Hakushu (拍手 (神道))
The term "hakushu" or "kashiwade" (both of which mean clapping) refers to a gesture people make when they offer prayers to gods (deities, spirits) at Shinto religious services or before Shinto shrines or household altars. Hakushu is written with the Chinese characters for 'beat' and 'hand' (拍手) or 'oak hand' (柏手) and it is also known as "hirate" (開手 - 'open hand').
Join your palms, and after spreading your hands to the sides, join them again. Generally, clap your hands when rejoining your palms to make a sound. Since the purpose of making clapping sounds is to express gratitude or joy, the etiquette is different at solemn events and when expressing sorrows (see below). It is also said that the clapping sounds are made to invoke gods to make your wish come true or to ward off evil spirits. In this sense, making silent hakushu can be construed as avoiding warding off spirits of the dead.
There are several types of hakushu. One type is the 'mijikate' (short claps) of three or less hand claps, such as the 'nihai-nihakushu-ippai' (The greeting of Shintoism which performs a bow twice first, then applauds twice, and finally bows once) generally employed when people visit shrines today. Four or more hand claps, such as those used at Izumo-taisha Shrine (four claps), Usa-jingu Shrine (four claps) and Ise-jingu Shrine (eight claps) are known as 'nagate' (long claps). There is another type called 'yahirate', which is eight claps followed by a final short one. Among other types are 'shinobite' (soundless clapping), in which hands are clapped silently at Shinto funerals, and 'raishu', one clap made when receiving a cup of sake at naorai (banquets held at the end of festivals).
More specific examples of hakushu etiquette include occasions when the palms are joined exactly so that the tips of the fingers (including the thumb) meet the tips of the same fingers of the other hand and occasions when the palms are intentionally not joined so exactly. The latter case is further divided between times when the palms are joined exactly at first and then slid half way through; and another time when the palms are not precisely joined from beginning to end.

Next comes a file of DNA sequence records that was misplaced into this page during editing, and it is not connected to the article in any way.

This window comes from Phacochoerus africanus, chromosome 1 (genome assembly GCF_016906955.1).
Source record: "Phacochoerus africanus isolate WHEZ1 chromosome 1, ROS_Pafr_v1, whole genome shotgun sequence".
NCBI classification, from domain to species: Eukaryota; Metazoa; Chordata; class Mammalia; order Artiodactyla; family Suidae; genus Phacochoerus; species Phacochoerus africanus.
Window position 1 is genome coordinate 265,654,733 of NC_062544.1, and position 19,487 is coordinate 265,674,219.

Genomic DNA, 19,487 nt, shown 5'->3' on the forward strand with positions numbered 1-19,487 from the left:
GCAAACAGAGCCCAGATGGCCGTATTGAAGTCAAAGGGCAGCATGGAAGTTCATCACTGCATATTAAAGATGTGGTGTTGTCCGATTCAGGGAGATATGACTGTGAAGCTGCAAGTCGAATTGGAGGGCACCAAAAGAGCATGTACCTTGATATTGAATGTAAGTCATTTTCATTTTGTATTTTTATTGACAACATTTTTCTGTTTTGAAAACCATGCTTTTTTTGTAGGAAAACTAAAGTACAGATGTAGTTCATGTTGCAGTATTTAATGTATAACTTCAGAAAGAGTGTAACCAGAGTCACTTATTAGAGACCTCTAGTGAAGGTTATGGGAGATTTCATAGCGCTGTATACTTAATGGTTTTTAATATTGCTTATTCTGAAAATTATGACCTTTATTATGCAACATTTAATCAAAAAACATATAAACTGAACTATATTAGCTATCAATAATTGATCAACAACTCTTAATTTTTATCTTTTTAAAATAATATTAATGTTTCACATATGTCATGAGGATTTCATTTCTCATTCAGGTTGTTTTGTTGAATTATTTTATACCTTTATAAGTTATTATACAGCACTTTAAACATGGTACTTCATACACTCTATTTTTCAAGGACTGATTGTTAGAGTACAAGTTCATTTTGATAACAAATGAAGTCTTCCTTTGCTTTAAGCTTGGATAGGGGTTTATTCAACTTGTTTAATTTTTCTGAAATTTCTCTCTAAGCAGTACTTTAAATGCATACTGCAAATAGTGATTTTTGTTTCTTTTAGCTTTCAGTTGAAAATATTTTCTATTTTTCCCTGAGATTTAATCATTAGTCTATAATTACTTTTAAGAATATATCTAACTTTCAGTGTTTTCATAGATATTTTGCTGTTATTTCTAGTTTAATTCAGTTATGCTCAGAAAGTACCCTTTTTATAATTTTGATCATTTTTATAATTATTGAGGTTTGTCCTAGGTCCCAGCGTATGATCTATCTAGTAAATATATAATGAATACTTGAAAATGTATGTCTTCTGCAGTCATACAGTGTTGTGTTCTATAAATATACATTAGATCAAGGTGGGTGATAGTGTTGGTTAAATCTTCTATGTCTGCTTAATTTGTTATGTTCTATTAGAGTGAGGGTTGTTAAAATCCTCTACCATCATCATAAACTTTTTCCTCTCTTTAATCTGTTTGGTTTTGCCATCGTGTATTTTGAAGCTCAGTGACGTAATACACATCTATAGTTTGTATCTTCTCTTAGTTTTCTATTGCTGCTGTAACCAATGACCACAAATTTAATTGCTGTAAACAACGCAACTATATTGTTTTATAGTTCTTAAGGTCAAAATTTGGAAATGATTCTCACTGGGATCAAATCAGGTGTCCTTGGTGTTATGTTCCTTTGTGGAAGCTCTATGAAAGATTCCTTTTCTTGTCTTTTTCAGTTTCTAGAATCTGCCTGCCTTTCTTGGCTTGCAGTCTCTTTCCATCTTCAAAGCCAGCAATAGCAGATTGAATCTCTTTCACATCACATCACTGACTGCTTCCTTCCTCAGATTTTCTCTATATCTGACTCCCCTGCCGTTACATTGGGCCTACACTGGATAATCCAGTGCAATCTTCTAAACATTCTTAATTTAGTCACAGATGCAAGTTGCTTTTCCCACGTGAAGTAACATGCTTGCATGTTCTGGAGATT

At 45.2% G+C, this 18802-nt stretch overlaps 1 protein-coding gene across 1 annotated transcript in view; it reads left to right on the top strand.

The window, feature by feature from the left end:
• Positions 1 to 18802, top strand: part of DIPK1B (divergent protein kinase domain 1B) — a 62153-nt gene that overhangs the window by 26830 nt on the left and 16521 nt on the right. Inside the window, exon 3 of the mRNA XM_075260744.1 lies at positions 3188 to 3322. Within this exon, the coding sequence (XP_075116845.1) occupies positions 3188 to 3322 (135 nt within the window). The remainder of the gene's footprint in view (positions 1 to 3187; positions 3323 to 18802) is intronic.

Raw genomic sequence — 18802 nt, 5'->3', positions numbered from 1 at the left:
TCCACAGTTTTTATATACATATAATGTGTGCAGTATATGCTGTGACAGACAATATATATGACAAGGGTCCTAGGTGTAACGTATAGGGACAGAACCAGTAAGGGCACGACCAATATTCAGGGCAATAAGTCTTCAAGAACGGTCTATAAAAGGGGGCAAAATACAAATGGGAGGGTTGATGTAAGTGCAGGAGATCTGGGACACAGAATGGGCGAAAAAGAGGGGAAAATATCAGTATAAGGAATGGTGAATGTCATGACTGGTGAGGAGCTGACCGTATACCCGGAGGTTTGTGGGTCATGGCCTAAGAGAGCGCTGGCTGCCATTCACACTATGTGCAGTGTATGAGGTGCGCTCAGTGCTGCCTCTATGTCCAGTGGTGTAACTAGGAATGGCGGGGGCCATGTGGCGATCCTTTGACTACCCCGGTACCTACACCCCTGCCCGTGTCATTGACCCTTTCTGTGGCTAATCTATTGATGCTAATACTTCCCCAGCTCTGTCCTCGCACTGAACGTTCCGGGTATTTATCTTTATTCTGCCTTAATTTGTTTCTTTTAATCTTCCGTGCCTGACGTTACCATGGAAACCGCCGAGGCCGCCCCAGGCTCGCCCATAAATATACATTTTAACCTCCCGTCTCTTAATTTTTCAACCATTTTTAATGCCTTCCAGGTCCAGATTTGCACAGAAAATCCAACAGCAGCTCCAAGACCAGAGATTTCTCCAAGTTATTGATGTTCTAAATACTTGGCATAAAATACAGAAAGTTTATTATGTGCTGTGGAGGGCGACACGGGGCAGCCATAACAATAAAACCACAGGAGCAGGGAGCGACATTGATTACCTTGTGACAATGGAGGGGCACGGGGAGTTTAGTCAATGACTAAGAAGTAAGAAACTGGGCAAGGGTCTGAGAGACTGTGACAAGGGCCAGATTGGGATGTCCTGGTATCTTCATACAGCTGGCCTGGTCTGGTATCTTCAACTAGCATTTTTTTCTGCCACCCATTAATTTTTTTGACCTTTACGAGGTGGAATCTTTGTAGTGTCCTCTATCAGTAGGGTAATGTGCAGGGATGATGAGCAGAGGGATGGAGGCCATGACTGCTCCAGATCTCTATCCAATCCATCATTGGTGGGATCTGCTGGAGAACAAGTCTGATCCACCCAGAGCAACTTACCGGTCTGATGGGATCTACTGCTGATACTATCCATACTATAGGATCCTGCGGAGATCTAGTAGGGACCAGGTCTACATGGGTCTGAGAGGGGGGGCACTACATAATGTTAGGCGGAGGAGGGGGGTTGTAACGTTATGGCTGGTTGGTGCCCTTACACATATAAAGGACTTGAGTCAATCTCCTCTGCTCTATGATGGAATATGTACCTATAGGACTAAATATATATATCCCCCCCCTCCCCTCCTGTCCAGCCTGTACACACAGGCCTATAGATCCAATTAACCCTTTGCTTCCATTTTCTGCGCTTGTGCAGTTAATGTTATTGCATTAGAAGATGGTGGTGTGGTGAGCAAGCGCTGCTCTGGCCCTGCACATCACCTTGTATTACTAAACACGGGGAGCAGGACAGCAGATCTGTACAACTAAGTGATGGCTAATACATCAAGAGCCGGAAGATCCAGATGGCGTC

Reasons for not aligning the palms exactly include 'to make a clearer sound' and 'to avoid contact between the clean hand and the unclean hand', and also depend on religions and sects (e.g. Shintoism or Buddhism, court nobles or warrior households).
For a clearer sound, claps are made such that the tips of the fingers of the right hand go between the fingers of the left hand.
From the description of "People clapping their hands to show respect to others"in the Gishi-wajin-den (the first written record of Japan's commerce) of handclapping as the customary greeting of the people of Wa (the Japanese) in the Yamatai-koku Kingdom, used in veneration of nobles, it is understood that hakushu was also made toward people in those days. This shows that hakushu were made toward both gods and nobles in ancient times but the custom of hakushu toward humans gradually died out, leaving only the practice of hakushu toward gods.
Another study suggests that ancient people clapped hands in greeting others for the purpose of expressing their respects and showing that they neither had weapons in their hands nor felt hostility,
According to a popular theory, the name 'kashiwade' comes from mistaking '拍' (pronounced as 'haku') for '柏' (pronounced as 'haku' or 'kashiwa') or from confusion between the two similar characters. Another theory relates it to 'kashiwade', which means a court cook. There is still another theory that the shape of the joined hands was likened to an oak ("kashiwa" in Japanese) leaf.